- VolcanologyLava domes are accumulations of highly viscous lava above or near the vent(s) where they were erupted during slow flow, like a sticky glue squeezed out or oozing out from a hole in its container.
Lava domes often take the form of a rounded hill, resembling a dome, but come in many other shapes as well.Lava domes are very similar to thick lava flows, with the difference being that the lava once erupted from the vent almost doesn't flow at all, and piles up above the vent instead of flowing away downhill or to the side. In fact, there is a transition between thick, sticky lava flows and lava domes, depending on how viscous the lava is, how steep the terrain, the flow rate and other factors. Somet... Read all
- VolcanologyLava flows are almost self-explanatory. When magma is erupted in molten or a partially molten state it often has the ability to flow. This is typically the case for basaltic volcanoes such as Hawaii and Etna whose lavas are relatively fluid. Lava flows might form either as primary flows directly flowing out of a vent from the vent or by rapid aggregation of hot fluid spatter that fall back from lava fountains to form a flow.The appearance of lava flows can vary greatly with chemistry, flow rate, strain rate, temperature, viscosity and other factors. The most simple division can be made between aa lava that usually has a blocky appearance, since the surface of the flow breaks into spiny or blocky pieces, and pahoehoe lava flows, which form a smooth surface and often produce spectacular ropy textures. Read all
- VolcanologyJets of fluid lava propelled into the air from an erupting vent, driven by expanding gasses.Lava fountains are sustained jets of (usually very) fluid lava into the atmosphere. Lava fountains occur commonly on basaltic volcanoes such as Kilauea, or Etna.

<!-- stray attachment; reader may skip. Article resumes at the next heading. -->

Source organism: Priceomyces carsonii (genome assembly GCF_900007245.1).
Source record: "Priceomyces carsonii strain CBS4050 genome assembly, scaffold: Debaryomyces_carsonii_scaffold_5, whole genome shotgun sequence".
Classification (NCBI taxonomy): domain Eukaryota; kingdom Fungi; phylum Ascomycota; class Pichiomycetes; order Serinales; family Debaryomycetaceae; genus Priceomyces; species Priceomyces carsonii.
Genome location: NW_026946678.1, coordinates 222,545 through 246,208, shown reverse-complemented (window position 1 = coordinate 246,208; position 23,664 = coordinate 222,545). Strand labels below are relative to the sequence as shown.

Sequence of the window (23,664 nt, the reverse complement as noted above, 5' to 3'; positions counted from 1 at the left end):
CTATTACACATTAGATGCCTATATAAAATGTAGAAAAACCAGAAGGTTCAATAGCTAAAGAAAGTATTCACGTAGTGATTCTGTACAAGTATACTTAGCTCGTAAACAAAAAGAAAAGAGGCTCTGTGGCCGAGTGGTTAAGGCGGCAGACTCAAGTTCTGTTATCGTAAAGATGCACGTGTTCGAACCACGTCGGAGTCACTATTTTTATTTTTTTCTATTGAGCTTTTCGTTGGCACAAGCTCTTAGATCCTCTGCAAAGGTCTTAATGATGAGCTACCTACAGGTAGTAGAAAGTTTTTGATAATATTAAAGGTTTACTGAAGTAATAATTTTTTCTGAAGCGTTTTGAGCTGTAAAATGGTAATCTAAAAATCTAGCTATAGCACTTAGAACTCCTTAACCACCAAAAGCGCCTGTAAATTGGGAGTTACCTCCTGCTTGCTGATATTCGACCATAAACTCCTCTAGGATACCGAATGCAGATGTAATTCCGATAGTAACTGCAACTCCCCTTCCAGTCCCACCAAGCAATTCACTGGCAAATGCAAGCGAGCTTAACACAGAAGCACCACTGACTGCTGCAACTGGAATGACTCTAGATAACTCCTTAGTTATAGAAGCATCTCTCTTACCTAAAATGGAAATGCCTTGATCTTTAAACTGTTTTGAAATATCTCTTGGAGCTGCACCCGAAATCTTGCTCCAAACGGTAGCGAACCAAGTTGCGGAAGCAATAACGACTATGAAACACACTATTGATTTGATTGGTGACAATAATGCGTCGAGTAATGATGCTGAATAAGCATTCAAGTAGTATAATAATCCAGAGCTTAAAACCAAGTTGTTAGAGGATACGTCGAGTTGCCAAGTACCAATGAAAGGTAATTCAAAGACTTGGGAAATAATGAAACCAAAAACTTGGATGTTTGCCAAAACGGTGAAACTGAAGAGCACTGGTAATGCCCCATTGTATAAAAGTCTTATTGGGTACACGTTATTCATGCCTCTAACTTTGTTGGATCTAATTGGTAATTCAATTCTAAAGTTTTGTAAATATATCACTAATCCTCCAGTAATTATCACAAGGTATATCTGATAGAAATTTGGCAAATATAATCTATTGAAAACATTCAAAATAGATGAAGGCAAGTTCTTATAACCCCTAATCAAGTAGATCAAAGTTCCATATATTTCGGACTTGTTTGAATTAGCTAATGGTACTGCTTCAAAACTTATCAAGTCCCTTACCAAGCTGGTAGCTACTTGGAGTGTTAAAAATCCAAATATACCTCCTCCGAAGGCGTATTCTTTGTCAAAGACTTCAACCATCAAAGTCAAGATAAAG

The fountain gains its momentum by the expansion of gas bubbles that dissolve from the magma as pressure falls while it is rising in the conduit.
Heights, appearance, duration and erupted volumes of lava fountains can vary greatly. St... Read all
- VolcanologyLava lakes are accumulations of larger volumes of liquid lava above one or several vents, usually contained within a crater on the summit of the volcano.Volcanoes with eruptions that produce long-lasting lava lakes are relatively rare; some volcanoes are famous for their lava lakes: Kilauea (Hawaii), Erta Ale (Ethiopia), Nyiragongo (at present probably the most violent lava lake in the world, about 120 meters wide), Ambrym volcano (Vanuatu), Mt Erebus (Antarctica) and a few others with sometimes smaller lakes. Read all
- VolcanologyThe lava coating around a tree trunk left by an invading liquid lava flow.When a liquid lava flow invades a forest, often, the lava does not overthrow the larger trees, but flows around their trunks. At the very contact of the hot lava to the bark, a thin layer of the lava is quenched sufficiently to form an isolating coating around the trunk. The tree itself most often burns down slowly, eventually falling down onto the lava.
The typical lava trees are formed when af... Read all